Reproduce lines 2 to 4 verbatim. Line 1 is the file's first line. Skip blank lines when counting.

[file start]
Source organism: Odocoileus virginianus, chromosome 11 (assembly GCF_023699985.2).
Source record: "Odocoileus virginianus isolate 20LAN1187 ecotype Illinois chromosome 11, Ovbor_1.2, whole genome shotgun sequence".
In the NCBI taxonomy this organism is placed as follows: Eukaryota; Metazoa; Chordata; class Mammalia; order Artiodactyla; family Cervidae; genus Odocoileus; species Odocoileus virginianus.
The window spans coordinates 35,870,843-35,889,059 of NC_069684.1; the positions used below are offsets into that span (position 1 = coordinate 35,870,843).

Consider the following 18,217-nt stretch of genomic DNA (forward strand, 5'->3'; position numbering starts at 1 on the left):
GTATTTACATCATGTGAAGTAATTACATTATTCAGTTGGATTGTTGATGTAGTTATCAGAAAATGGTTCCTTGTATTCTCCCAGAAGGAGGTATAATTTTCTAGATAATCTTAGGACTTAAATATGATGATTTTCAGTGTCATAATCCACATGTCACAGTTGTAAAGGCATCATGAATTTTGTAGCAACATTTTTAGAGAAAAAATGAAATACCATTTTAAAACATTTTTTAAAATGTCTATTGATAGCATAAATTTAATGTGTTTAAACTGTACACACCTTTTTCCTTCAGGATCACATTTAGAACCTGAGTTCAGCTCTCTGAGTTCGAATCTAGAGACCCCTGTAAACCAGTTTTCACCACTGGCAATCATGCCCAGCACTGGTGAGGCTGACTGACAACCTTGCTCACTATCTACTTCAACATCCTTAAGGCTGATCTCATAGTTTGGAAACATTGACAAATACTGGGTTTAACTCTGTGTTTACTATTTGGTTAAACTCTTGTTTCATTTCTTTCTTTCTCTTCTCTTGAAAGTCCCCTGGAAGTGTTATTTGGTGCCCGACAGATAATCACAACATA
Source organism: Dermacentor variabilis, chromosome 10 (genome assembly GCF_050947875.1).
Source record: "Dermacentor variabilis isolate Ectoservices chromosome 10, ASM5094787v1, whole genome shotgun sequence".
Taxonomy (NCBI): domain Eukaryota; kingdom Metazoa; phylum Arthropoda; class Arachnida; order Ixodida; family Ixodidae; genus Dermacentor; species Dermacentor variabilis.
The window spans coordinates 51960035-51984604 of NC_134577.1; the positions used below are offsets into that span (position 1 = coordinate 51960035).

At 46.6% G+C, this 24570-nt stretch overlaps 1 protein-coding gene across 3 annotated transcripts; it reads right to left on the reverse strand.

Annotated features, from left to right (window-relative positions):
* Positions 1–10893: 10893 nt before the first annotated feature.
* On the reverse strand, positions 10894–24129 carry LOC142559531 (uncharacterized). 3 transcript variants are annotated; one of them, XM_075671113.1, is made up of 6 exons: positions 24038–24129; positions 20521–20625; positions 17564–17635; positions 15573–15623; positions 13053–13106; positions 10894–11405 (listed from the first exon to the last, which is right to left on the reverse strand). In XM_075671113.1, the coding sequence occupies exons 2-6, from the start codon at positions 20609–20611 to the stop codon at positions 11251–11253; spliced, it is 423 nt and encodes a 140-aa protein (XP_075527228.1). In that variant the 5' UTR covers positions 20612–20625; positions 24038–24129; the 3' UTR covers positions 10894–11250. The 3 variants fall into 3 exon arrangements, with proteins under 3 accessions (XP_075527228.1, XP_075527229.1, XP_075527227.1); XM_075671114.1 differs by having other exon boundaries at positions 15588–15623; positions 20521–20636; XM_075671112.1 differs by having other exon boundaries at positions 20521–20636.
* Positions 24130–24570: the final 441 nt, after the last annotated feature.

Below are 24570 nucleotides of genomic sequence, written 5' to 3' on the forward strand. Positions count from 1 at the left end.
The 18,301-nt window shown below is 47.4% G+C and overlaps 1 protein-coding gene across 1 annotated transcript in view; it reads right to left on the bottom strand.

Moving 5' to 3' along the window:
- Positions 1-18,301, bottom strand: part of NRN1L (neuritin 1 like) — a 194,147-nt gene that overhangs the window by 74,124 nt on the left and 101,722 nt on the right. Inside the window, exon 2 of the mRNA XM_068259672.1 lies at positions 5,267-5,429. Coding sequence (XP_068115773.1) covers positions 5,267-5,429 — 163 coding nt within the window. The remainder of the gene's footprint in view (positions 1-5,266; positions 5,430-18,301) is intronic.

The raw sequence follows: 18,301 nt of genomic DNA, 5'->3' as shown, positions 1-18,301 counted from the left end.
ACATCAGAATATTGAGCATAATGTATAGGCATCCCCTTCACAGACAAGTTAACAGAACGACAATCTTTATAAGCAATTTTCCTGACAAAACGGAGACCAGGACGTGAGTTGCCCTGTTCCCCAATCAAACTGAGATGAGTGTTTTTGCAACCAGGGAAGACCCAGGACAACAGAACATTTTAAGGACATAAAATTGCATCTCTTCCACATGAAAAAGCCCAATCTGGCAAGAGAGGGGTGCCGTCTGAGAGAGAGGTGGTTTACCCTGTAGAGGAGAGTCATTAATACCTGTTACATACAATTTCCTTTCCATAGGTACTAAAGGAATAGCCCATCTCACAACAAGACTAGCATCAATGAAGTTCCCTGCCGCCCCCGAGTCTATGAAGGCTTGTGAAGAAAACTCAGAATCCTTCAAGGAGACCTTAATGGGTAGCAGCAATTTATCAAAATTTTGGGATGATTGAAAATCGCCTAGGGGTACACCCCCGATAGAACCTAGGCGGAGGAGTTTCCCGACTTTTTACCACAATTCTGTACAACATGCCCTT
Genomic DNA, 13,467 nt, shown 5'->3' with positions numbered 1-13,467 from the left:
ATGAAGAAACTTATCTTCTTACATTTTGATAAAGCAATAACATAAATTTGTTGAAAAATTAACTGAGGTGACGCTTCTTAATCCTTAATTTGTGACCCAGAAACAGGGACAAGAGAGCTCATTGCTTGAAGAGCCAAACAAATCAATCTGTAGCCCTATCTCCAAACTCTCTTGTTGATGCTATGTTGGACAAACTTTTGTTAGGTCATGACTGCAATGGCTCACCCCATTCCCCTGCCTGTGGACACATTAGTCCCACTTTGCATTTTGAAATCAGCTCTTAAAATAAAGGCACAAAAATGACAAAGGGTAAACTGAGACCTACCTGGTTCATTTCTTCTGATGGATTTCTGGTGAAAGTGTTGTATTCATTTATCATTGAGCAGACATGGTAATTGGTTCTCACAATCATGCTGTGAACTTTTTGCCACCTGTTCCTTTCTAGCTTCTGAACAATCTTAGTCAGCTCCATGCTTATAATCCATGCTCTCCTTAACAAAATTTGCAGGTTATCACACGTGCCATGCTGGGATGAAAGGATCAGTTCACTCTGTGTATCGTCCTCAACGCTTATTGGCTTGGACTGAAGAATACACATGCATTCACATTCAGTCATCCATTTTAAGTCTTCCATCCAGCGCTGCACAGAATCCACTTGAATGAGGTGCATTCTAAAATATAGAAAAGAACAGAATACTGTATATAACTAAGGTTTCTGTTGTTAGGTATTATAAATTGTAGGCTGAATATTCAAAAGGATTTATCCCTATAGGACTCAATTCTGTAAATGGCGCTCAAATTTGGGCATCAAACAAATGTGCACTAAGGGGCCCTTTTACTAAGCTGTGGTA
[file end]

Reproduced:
Source record: "Odocoileus virginianus isolate 20LAN1187 ecotype Illinois chromosome 11, Ovbor_1.2, whole genome shotgun sequence".
In the NCBI taxonomy this organism is placed as follows: Eukaryota; Metazoa; Chordata; class Mammalia; order Artiodactyla; family Cervidae; genus Odocoileus; species Odocoileus virginianus.
The window spans coordinates 35,870,843-35,889,059 of NC_069684.1; the positions used below are offsets into that span (position 1 = coordinate 35,870,843).